Saguaros standing thirty feet tall and higher are abundant and easy to see. Just west of Tucson so many thousands rise above the scrub, looking plump and fuzzy like good-natured neighbors, that sometimes I just have to laugh. If the land levels out and the soil becomes deep, they disappear; but on gravelly slopes and rocky hills they're always there, holding out their arms as if to wave.
If Saguaros welcome us to the Sonoran desert, then more modest plants bear the message that we've made a quantum-leap into spring. In contrast to the Saguaros, which look the same as they must in mid-winter, these smaller plants bear leaves expanding from buds, green shoots sprouting from rootstocks, and many even possess flowers. Wildflowers are blossoming everywhere! On March 8th, this is a springtime desert.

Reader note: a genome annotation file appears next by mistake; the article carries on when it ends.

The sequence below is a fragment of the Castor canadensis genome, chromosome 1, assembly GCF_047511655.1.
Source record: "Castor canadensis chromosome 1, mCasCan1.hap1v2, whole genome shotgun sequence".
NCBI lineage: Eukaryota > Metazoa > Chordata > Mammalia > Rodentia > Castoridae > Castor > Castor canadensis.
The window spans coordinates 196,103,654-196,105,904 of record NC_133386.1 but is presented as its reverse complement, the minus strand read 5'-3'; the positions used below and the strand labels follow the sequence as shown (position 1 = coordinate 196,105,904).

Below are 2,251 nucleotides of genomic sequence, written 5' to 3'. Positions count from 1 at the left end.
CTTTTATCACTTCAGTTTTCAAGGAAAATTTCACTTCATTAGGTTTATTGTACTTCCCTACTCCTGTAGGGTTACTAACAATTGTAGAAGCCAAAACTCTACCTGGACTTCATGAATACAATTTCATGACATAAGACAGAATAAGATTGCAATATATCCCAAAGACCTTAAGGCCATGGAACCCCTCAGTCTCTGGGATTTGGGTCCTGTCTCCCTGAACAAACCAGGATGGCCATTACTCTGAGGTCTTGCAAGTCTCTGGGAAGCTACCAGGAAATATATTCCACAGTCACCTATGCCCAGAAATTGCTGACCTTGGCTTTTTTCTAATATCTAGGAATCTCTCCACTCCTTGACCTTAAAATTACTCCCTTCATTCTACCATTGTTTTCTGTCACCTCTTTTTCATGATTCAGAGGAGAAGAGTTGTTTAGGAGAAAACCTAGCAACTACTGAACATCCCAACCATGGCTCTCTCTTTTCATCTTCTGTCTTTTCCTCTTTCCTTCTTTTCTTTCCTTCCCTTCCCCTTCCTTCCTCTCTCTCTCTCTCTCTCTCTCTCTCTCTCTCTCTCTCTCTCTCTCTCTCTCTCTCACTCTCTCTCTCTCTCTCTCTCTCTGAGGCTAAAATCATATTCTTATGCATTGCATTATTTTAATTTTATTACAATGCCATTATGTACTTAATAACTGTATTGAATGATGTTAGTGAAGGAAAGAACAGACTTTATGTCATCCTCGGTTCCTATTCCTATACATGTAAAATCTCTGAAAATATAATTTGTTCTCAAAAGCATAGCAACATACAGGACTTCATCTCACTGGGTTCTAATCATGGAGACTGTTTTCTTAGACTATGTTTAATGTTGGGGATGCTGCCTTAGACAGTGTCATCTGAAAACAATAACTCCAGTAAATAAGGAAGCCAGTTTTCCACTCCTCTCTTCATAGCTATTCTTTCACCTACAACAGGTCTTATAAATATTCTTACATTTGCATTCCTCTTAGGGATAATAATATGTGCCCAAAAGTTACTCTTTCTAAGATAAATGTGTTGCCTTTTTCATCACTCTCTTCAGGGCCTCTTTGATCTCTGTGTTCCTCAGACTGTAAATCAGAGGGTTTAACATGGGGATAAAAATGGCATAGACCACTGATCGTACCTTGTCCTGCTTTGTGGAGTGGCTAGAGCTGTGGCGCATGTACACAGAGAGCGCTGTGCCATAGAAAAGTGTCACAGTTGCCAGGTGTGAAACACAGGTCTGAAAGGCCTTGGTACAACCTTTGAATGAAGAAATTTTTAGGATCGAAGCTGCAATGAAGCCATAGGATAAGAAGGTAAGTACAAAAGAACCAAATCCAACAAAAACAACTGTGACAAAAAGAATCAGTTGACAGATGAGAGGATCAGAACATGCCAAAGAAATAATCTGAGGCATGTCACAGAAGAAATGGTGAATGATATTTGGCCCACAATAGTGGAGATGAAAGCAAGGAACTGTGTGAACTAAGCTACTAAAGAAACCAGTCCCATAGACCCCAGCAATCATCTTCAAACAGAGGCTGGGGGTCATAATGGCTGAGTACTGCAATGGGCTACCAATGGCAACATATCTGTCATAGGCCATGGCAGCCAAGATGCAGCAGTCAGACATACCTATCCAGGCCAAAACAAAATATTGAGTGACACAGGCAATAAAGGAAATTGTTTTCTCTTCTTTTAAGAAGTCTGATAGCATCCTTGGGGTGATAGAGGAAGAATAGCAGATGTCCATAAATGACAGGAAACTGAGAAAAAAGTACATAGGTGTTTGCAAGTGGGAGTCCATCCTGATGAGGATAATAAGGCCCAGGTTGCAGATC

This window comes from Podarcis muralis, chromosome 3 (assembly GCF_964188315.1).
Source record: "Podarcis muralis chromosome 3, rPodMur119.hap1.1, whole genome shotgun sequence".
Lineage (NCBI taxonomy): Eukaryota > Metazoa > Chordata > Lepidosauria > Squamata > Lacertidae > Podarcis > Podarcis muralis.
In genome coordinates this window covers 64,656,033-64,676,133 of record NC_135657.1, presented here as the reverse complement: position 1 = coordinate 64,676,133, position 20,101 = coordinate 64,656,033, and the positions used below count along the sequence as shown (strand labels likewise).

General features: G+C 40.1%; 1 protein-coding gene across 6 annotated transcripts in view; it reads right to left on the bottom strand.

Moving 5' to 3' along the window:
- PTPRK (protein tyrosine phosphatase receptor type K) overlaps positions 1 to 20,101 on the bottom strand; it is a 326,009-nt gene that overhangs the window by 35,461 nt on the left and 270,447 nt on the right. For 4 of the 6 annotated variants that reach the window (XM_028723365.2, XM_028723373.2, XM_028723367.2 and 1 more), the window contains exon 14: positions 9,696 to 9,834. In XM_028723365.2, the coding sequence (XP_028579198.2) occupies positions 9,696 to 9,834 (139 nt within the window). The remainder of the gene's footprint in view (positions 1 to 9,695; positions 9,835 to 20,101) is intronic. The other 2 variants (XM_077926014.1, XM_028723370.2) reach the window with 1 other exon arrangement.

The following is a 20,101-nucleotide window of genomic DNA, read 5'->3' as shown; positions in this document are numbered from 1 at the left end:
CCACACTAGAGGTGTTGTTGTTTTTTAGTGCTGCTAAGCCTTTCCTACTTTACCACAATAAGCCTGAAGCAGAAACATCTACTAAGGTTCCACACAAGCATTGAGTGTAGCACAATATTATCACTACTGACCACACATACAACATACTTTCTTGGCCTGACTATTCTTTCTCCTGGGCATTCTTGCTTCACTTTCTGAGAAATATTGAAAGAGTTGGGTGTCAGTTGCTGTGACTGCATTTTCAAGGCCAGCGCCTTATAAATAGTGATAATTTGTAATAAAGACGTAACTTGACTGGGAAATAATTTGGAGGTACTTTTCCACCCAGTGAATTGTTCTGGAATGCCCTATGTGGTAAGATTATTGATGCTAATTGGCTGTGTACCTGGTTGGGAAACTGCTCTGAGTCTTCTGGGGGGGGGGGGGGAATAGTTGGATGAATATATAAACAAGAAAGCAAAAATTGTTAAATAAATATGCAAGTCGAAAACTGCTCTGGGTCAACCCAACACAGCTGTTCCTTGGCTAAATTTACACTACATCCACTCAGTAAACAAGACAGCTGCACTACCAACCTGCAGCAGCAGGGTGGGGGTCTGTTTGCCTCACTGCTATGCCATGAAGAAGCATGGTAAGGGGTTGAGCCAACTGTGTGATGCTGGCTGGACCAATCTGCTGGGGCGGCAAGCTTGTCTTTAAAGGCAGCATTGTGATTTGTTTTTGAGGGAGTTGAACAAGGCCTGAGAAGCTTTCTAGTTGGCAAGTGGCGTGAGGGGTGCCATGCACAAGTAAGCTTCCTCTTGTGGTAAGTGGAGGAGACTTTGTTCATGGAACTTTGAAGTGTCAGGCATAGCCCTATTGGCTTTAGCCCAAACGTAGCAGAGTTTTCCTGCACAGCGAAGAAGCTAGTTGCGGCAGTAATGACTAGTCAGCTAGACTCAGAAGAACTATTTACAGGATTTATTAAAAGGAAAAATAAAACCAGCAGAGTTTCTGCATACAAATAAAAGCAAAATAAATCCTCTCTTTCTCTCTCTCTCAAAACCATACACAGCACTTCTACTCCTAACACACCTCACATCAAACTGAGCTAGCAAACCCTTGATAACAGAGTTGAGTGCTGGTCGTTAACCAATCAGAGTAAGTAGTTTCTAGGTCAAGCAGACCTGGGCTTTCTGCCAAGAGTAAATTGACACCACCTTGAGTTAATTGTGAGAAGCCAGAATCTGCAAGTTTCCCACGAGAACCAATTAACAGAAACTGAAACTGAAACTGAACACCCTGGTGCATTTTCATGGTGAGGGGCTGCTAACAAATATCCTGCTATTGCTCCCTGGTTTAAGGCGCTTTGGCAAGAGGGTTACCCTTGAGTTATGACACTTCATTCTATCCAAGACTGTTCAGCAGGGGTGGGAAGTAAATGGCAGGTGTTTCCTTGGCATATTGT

The wind here feels hotter and moister than the Chihuahuan has at similar temperatures. Maybe this is because of higher humidity here, or because now we're lower in elevation. K-Bar was at about 3000 feet and in the Chisos foothills we climbed to about 4600 feet. In Coronado National Forest we ranged between 6000 and 7000 feet. Now we've descended to about 2300. As we travel farther west and continue to drop in elevation and approach the Pacific, will the diversity of species and our advancement into spring become even more conspicuous?
Later in the day, after I've found a spot in which to camp in the desert, as I sit in Henry's side-door typing the above, a Zebra-tailed Lizard orbits around us, becoming this trip's first reptile. It's about six inches long, grayish with pale speckles, and with wide, dark, vertical bands ringing its tail. Zebra-tailed lizards are distributed from central Nevada and extreme southwestern Utah, south through Arizona and southeastern California, into Mexico.